6 Hot Tub Chemicals You Should Always Have
If you're like most spa owners, you probably have more than just six spa chemicals on hand. There is often a larger collection of various spa treatment products, including sanitizers, balancers, clarifiers, cleaners and other specialty chemicals.
Every spa is different in terms of what is needed to maintain optimum water chemistry. Things like frequency of use, number of users, cleanliness of users, filter efficiency, pump run times, fill water quality and Mother Nature can all call for different spa chemicals at different times.
However, there is a core set of chemicals that spa owners should always keep in stock. You will still need to use others from time to time. But these six essential spa chemicals are used more often than others, and you should keep plenty on hand.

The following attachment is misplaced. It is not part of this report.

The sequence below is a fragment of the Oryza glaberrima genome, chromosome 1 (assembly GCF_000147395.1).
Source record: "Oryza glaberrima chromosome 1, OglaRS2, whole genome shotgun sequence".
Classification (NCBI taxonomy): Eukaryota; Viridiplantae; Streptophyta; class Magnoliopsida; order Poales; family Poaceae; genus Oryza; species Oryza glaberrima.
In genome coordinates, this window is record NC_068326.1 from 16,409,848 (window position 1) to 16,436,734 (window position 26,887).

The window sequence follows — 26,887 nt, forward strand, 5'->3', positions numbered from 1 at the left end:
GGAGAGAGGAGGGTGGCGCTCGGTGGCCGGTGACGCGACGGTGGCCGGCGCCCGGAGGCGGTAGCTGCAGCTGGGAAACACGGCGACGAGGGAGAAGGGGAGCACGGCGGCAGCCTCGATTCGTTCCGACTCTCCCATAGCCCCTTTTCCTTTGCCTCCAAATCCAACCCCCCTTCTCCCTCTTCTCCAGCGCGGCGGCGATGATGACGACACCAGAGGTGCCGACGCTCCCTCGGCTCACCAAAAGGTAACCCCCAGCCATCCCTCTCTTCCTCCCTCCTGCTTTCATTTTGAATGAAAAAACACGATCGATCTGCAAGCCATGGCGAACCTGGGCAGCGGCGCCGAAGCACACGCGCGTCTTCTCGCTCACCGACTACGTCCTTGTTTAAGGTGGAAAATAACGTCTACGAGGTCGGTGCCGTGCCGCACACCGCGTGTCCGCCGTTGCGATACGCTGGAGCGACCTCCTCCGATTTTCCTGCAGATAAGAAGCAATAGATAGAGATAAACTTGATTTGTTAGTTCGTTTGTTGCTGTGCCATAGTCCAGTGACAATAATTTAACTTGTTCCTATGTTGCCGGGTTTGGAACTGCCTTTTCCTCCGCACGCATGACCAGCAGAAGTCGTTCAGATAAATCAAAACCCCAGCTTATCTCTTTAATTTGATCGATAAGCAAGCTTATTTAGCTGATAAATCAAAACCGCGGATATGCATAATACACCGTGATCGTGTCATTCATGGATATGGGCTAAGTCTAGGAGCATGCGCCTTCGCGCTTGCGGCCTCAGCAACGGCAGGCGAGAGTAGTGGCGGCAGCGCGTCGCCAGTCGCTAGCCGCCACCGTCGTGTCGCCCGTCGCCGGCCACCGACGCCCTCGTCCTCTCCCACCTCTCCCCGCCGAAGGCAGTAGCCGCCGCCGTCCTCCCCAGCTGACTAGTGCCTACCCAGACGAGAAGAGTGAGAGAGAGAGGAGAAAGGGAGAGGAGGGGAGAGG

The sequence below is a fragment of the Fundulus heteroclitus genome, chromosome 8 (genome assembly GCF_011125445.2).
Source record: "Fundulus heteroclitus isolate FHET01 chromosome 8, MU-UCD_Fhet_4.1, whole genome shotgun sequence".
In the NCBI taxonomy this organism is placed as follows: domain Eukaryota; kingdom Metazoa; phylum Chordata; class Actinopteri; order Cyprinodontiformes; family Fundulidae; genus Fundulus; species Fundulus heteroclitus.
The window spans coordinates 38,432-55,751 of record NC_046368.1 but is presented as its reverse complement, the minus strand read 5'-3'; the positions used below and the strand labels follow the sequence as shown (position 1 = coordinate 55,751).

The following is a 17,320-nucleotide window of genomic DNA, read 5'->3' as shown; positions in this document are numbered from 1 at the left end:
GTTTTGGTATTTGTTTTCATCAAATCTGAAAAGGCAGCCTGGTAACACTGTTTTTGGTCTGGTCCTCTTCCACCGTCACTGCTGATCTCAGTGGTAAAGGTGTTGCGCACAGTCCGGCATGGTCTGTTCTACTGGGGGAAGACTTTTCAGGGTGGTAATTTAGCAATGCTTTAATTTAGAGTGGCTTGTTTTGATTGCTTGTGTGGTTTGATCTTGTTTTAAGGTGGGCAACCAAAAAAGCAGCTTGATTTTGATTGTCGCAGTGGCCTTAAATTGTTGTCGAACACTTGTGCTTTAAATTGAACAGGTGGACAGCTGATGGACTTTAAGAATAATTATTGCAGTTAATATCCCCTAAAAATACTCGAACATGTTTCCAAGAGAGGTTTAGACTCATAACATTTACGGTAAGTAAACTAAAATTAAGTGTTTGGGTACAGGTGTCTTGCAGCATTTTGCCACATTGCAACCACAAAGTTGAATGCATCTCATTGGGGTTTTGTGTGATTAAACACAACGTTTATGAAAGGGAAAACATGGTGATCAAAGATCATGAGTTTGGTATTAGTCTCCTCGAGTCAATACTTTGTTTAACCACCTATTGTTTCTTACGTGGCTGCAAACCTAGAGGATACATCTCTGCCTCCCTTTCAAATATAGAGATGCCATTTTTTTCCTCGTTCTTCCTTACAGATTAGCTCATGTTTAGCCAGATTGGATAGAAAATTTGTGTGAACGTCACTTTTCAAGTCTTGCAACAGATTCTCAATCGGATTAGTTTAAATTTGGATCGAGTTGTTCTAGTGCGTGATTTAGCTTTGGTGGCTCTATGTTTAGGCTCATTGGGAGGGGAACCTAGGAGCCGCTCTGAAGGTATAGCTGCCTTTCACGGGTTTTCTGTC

When it comes to spa care, it's best to remember the ABCs - algae, bacteria and contaminants. It's important to keep these controlled on a daily basis with high quality spa sanitizers. When hot tubs first came on the scene, almost everyone used bromine tablets as the primary sanitizer, and it is still the most popular option for spa owners today. Bromine tablets are used with a bromine booster to build up a bank of bromide ions, which can be easily regenerated by simply adding a shock oxidizer to the spa.